- The Washington Times - Wednesday, October 17, 2001

TORONTO Canada's most powerful conservative politician, whose "Common-sense Revolution" marked a sharp break with Ontario's liberal government predecessors, announced yesterday he plans to resign.

Mike Harris, whose unabashed pro-business, anti-government program earned him the nickname the "Newt of the North," said his six years as premier of Canada's largest and richest province would end within the next six months when his Progressive Conservative Party elects a new leader.

Mr. Harris insisted his decision had nothing to do with his low standing in the polls or his recent reunion with his wife after a two-year estrangement.

It was a "personal decision," he said. "Your gut kind of tells you what you think is best."

Born in the northern Ontario town of North Bay, Mr. Harris, a one-time teacher and golf pro, grabbed the leadership of a drifting Conservative Party in 1990 and forged it into a winning machine with a tightly focused agenda.

In 1995, he took his "front porch" approach to government lower taxes, less government interference and more government accountability and swept into power bypassing the cities and capturing the rural and suburban parts of the province, said Darrell Bicker of the Toronto-based polling firm, Ipsos-Reid.

Hammering home the need to address a $6 billion deficit left over from the earlier provincial governments dominated by the Liberal Party and left-of-center New Democratic Party, Mr. Harris rammed through his reforms.

Mr. Harris' first term, which first earned him the comparison with former Republican House Speaker Newt Gingrich of Georgia, was marked by cuts in taxes, welfare rates, education spending, hospital closures and the forced amalgamation of the smaller municipalities that made up the province's three main cities Toronto, Ottawa and Hamilton.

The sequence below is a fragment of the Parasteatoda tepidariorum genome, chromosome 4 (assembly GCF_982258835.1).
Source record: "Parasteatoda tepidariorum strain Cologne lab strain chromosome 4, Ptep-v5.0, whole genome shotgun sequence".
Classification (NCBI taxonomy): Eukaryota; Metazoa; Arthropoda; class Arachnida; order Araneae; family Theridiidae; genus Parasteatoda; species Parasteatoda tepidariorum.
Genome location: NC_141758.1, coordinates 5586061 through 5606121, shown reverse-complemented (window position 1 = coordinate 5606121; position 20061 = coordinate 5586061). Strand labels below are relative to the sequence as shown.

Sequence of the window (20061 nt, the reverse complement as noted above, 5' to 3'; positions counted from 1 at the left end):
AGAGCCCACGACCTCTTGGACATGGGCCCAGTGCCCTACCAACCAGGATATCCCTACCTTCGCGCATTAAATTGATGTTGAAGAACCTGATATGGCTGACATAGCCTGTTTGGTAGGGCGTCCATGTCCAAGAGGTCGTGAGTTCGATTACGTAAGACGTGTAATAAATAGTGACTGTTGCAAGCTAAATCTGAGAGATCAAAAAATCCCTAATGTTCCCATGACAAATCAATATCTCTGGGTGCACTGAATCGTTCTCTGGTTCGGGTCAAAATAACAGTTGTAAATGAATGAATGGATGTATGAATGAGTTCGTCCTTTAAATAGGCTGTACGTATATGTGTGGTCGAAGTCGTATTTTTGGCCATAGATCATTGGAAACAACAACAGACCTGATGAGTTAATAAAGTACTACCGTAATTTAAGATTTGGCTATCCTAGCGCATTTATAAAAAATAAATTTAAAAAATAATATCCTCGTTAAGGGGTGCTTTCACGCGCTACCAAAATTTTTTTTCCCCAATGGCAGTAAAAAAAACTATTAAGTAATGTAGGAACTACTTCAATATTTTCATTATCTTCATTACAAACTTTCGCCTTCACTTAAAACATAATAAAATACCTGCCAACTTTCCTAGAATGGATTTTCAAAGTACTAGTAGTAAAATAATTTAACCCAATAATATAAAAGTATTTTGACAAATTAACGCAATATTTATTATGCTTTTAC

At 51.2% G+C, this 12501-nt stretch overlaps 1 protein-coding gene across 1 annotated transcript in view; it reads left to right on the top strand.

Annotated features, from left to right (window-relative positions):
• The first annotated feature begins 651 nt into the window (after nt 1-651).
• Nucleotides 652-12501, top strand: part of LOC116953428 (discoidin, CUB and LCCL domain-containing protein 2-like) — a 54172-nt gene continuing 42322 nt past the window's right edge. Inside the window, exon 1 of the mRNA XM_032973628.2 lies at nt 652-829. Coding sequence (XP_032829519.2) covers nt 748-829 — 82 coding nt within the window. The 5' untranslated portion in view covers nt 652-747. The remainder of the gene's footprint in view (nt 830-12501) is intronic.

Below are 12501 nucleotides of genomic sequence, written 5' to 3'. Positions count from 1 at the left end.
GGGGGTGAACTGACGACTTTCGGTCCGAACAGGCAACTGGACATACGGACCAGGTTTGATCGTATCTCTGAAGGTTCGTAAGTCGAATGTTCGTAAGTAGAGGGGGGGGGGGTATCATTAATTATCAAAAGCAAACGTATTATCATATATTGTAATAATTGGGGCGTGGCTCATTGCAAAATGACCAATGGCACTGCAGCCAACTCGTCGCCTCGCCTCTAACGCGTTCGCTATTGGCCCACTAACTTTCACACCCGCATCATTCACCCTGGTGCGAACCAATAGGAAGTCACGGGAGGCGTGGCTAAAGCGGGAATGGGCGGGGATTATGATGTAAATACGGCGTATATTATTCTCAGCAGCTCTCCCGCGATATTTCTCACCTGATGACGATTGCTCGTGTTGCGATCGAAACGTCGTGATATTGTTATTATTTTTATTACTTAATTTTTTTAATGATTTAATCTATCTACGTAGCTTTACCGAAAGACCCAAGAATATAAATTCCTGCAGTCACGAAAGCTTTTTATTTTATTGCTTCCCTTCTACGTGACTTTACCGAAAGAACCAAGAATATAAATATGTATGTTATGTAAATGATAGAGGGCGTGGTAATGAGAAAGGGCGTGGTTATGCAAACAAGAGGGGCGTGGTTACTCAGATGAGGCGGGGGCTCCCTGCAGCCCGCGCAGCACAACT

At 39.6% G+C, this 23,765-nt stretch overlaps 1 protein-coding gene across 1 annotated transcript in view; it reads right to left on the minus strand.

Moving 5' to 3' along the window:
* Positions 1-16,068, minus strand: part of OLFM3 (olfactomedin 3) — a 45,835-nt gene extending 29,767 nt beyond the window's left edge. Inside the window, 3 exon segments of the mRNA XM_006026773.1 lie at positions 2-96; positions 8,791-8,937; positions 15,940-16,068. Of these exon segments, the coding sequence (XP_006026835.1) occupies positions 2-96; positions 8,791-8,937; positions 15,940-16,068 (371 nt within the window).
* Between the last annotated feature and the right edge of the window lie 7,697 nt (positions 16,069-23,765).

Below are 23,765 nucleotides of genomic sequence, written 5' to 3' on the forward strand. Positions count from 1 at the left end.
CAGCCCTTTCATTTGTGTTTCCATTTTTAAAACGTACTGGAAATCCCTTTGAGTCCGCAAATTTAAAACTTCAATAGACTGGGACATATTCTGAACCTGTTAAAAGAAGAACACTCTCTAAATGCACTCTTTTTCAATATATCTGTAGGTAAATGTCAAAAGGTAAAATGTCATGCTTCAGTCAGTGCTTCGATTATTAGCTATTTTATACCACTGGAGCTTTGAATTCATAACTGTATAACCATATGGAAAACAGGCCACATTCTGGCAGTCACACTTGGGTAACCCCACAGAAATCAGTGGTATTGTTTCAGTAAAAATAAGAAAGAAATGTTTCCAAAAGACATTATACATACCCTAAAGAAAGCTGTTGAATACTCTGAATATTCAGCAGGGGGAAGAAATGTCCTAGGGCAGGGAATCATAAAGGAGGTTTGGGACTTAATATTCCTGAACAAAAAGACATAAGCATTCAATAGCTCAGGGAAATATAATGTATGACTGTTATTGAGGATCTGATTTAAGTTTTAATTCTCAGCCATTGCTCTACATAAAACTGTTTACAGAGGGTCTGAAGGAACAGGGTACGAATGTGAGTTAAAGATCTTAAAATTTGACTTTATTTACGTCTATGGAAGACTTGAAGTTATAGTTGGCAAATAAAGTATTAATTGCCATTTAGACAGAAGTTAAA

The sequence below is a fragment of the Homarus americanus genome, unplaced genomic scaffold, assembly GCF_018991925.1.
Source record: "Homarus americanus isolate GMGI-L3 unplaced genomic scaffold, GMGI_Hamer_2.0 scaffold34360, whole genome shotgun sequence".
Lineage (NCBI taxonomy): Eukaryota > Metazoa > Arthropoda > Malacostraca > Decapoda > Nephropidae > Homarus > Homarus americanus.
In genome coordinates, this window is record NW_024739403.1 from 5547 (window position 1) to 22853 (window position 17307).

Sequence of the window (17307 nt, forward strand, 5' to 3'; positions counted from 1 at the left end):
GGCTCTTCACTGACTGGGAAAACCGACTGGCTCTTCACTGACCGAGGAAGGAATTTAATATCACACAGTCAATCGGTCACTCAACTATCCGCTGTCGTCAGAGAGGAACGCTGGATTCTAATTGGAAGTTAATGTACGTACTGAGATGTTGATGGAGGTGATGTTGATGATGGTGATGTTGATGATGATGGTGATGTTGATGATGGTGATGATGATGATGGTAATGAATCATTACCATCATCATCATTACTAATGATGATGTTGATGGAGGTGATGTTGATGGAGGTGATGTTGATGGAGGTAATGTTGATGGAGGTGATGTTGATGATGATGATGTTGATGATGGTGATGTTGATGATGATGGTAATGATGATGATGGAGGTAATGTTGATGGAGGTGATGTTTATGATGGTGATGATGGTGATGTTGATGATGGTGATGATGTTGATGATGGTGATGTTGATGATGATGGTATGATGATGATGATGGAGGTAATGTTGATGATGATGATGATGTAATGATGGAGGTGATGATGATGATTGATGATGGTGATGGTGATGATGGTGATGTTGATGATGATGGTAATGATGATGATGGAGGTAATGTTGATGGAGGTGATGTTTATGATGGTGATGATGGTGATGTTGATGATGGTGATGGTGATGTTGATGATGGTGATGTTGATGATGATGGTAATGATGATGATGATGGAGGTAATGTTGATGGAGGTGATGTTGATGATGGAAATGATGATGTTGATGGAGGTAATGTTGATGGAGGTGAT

"He ran up against everybody doctors, nurses, teachers, every organization, union and interest group in the province" as he "bulled through his agenda," Mr. Bicker said. "He was not a guy in the middle. You either loved him or hated him, and in this province that ended up in equal amounts."

Despite and perhaps because of his force-feeding approach to reform, Mr. Harris' Conservatives won an unprecedented second term with a clear majority government in 1999.

But the Conservative leader's second term was marked by a sense of drift and even back-pedaling on his earlier agenda, said Fred Fletcher, a political science professor at Toronto's York University.

"During his first term, he ran the province in a way that was close to model of the [U.S.] Republican Party less government and fewer public services, less investment in various kinds of education and more support for private sector solutions along with a kind of permanent campaign. [The Progressive Conservatives] were always concerned how their actions would affect their core constituency," he said.

But in his second term, the government began to "moderate its policies on the environment and education," he added.

Along with the sense of political indecision, Mr. Harris' second term was marred by controversies such as a health crisis caused by tainted municipal water supplies, which opponents blamed on cutbacks in provincial environmental services.

In Canada's parliamentary politics, a party can hold on to power despite the premier's decision to leave, and so the Conservatives can remain in power for up three more years.

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